One day there will be no advertising. Not as we know it today. There will be content. Content that you want to consume. That is shared because it has value in and of itself. Content that appears in relevant context to what you are doing and connects you to new things, services, experiences that you probably want. It will be more effective. Less annoying. With the evolution of big data and the internet of things it becomes broadly real sooner than you think. If you are a fan of Stephen Hawking you might enjoy watching Grand Design – The Meaning of Life. Where he covers that all of our choices may well all end up boiling down to a complex predetermination any way. If anyone every figures out a Theory of Everything they can monetize it by selling it as a marketing service. That’s a bad physics joke and I’m aware of how beautifully cynical it sounds, I wouldn’t be surprised to see it covered somewhere by Douglas Adam, Terry Pratchett or Ian M. Banks.

It all boils down to is Propaganda vs. Relevance. The crafting of propaganda has existed for as long as humanity itself. I’m told that after practicing law it’s the third oldest profession. Every conflict, war, work related butting of heads uses it as a tool. Its essence is that of one human being trying to convince another so it doesn’t comes across as such. If you are truly relevant and able to convince your customer to do something without them realizing it then you attain that mythic status immortalized by the quote "the greatest trick the devil ever pulled was convincing the world he didn’t exist". As evil as that may sound really it’s all about a respect for your customer, reaching them in a relevant way to connects them with something which they will be care about. Not wasting their time. Not adding to the noise.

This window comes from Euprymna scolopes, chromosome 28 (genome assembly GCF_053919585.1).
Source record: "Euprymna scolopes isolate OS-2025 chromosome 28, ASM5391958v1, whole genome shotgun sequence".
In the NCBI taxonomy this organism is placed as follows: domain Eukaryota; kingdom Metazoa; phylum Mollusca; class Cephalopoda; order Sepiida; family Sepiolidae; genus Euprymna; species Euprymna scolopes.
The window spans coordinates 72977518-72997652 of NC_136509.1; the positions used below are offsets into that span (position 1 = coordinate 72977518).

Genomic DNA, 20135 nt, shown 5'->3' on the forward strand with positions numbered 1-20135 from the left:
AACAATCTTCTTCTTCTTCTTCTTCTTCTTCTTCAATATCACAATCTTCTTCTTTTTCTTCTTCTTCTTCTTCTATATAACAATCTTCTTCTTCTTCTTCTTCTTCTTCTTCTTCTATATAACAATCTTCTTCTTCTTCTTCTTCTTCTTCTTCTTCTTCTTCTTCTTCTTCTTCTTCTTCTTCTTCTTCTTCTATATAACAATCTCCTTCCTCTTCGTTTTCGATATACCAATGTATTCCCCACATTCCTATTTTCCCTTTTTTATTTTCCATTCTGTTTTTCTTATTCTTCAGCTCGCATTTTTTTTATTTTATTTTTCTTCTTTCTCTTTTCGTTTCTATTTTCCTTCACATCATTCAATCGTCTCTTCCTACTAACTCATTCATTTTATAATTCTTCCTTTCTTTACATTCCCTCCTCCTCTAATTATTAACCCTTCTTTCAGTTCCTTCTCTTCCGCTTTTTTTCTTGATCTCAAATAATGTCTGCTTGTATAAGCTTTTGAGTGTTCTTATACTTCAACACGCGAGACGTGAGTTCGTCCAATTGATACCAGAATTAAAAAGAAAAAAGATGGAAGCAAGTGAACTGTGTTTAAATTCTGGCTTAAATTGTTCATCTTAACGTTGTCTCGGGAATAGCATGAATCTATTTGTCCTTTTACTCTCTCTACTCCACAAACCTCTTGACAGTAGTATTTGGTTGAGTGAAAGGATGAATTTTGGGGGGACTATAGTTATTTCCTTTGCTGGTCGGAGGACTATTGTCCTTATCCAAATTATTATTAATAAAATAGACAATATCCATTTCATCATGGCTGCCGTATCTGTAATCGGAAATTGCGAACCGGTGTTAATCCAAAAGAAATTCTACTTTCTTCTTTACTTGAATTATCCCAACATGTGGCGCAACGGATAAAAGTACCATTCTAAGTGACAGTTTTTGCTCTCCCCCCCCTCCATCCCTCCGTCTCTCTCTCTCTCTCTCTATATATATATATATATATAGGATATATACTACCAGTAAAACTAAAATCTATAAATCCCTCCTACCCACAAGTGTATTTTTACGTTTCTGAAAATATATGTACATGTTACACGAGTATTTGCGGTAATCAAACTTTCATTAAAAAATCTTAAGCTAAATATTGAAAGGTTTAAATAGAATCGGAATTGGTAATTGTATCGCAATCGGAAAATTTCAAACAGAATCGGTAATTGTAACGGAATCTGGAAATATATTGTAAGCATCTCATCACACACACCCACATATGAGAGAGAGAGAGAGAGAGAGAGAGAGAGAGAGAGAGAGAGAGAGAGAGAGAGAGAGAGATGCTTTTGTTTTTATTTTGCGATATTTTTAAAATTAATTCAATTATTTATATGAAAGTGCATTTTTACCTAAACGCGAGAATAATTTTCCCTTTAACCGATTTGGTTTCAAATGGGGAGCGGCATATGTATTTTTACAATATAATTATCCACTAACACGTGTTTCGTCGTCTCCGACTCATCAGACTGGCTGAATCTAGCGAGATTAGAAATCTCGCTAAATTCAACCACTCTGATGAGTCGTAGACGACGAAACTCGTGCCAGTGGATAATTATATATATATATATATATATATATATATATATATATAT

Putting this into practice takes progressive engagement (Gartner, Hank Barnes). It’s about leading a horse to water. Stepping stones. Phases. Conversations. Moving forwards through and to something. I love presenting and I feel like I can always do better, so when I’m given the opportunity for "presentation skills training" I lap it up. Sometimes it’s screwed me up, made me over think myself. But it’s all good. One time I was preparing for a presentation, that I never actually gave because I ended up getting horribly sick and missing the whole event. The guy who did the training laid on a really salient point that interestingly maps to this topic. He said "What do you really think you can get across in an hour?" Great question. Right? Think about that for a second. You can’t educate, much. You can’t deliver all the details of your subject. It might take you ten times that amount of time to prepare the presentation. Aside: arguably if there are 100 people in that room then you owe it to their time investment to invest a hell of a lot of time in the prep, that’s another blog post entirely. The point is you can’t get it all across at once so don’t try.